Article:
previous next


Chroysocolla, too, is made use of in medicine. In combination with wax and oil, it is used as a detergent for wounds; and used by itself in the form of a powder, it acts as a desiccative, and heals them. In cases, too, of quinsy and hardness of breathing, chrysocolla is prescribed, in the form of an electuary, with honey. It acts as an emetic also, and is used as an ingredient in eye-salves, for the purpose of effacing cicatrizations upon the eyes. In green plasters too, it is used, for soothing pain and making scars disappear. This kind of chrysocolla1 is known by medical men as "acesis," and is altogether different from orobitis.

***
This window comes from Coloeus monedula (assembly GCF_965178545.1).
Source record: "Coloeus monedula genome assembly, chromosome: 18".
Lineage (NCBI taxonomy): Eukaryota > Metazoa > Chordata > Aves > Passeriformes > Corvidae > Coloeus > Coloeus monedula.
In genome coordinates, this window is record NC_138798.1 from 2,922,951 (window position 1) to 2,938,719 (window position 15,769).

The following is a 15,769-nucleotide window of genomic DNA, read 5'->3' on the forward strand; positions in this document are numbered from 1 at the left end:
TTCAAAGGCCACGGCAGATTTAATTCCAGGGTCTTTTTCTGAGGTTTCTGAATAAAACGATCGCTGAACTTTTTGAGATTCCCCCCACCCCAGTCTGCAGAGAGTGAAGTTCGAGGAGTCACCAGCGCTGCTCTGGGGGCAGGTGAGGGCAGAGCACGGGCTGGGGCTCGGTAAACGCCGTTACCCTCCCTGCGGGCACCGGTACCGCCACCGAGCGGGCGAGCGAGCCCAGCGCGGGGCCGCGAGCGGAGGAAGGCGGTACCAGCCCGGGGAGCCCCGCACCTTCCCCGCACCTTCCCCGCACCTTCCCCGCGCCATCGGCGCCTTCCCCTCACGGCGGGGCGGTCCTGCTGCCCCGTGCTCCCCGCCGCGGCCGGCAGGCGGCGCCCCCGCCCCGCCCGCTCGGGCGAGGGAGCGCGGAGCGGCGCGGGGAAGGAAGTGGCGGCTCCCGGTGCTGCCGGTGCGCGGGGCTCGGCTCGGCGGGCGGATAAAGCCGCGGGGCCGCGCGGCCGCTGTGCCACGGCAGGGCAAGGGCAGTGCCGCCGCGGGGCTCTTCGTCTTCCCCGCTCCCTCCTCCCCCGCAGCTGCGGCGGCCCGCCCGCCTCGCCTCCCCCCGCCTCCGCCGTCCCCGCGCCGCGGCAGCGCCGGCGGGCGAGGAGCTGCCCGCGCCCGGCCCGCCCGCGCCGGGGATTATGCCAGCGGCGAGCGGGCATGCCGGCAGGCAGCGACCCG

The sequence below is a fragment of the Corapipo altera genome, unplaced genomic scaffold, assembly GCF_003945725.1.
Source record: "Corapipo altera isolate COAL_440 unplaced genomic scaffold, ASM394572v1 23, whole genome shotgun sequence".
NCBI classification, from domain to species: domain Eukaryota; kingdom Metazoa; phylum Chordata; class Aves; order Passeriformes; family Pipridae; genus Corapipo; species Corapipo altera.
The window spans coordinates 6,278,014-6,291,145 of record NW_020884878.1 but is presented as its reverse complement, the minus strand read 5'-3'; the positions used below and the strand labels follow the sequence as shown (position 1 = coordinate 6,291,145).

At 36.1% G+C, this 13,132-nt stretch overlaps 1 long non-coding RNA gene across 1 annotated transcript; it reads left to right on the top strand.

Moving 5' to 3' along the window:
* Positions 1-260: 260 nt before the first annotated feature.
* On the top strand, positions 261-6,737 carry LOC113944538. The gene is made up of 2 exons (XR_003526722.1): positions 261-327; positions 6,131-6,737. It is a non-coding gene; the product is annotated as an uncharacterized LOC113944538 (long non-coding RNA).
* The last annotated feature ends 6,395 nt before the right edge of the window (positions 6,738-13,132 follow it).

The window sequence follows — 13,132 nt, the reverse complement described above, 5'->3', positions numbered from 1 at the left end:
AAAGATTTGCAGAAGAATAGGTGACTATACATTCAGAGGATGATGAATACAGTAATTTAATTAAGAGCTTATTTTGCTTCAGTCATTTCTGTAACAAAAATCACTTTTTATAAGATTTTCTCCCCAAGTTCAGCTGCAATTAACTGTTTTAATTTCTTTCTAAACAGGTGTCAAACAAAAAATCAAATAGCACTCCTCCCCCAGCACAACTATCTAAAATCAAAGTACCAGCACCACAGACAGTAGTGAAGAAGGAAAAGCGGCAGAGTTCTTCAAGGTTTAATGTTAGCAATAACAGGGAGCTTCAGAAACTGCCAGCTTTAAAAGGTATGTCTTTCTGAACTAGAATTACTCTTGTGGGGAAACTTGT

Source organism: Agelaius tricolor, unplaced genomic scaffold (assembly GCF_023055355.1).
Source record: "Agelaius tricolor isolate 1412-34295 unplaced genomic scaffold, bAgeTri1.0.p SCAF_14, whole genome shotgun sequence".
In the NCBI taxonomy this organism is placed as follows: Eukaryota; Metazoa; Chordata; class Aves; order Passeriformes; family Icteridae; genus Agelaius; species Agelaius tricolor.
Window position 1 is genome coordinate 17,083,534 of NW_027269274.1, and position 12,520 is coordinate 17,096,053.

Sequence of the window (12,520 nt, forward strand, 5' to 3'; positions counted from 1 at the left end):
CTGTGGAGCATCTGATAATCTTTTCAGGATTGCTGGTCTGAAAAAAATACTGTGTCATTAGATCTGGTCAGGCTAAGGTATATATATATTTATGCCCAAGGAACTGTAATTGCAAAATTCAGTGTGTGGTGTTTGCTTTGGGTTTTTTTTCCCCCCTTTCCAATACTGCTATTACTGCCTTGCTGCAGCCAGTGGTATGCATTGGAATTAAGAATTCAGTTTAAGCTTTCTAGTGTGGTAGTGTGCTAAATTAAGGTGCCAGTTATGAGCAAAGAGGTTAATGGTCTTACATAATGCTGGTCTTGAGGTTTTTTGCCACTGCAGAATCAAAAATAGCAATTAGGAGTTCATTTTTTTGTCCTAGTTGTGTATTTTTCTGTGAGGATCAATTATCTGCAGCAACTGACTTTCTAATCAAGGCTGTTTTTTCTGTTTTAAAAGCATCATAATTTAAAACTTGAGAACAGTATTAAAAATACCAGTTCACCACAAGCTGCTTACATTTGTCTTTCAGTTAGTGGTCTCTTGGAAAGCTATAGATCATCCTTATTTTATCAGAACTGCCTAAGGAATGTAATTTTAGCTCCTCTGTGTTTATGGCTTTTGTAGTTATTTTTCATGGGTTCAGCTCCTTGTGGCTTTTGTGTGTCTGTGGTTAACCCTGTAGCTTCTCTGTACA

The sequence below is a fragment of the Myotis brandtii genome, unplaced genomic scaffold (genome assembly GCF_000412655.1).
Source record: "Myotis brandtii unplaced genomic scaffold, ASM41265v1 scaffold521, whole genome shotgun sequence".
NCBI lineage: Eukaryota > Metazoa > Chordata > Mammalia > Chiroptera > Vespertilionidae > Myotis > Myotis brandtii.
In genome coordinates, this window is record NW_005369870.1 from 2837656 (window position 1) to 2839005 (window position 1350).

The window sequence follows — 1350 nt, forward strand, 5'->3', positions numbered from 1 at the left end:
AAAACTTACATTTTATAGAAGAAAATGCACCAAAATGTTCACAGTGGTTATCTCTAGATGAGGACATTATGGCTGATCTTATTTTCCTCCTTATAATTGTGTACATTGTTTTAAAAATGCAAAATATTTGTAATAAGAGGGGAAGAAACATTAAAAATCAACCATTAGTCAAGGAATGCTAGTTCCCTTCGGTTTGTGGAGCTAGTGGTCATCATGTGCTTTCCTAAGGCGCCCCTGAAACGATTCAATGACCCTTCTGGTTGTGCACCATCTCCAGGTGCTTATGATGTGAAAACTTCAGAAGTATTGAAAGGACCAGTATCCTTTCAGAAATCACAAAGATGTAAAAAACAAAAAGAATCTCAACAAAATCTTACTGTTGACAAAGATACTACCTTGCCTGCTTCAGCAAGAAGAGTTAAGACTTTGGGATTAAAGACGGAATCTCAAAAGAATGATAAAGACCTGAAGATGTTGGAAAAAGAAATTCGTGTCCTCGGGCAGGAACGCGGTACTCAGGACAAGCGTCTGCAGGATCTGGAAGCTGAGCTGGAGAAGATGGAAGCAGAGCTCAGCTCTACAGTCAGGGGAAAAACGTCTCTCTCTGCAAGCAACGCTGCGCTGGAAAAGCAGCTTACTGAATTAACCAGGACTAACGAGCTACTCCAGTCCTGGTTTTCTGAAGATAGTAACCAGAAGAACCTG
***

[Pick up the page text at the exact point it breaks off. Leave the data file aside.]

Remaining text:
1 It was the mineral, probably, in an unprepared state.

Creative Commons License
This work is licensed under a Creative Commons Attribution-ShareAlike 3.0 United States License.

An XML version of this text is available for download, with the additional restriction that you offer Perseus any modifications you make. Perseus provides credit for all accepted changes, storing new additions in a versioning system.

load focus Latin (Karl Friedrich Theodor Mayhoff, 1906)
hide Places (automatically extracted)

View a map of the most frequently mentioned places in this document.

hide References (3 total)
  • Cross-references to this page (1):
    • A Dictionary of Greek and Roman Antiquities (1890), ARRA
  • Cross-references in general dictionaries to this page (2):
hide Display Preferences
Greek Display:
Arabic Display:
View by Default:
Browse Bar: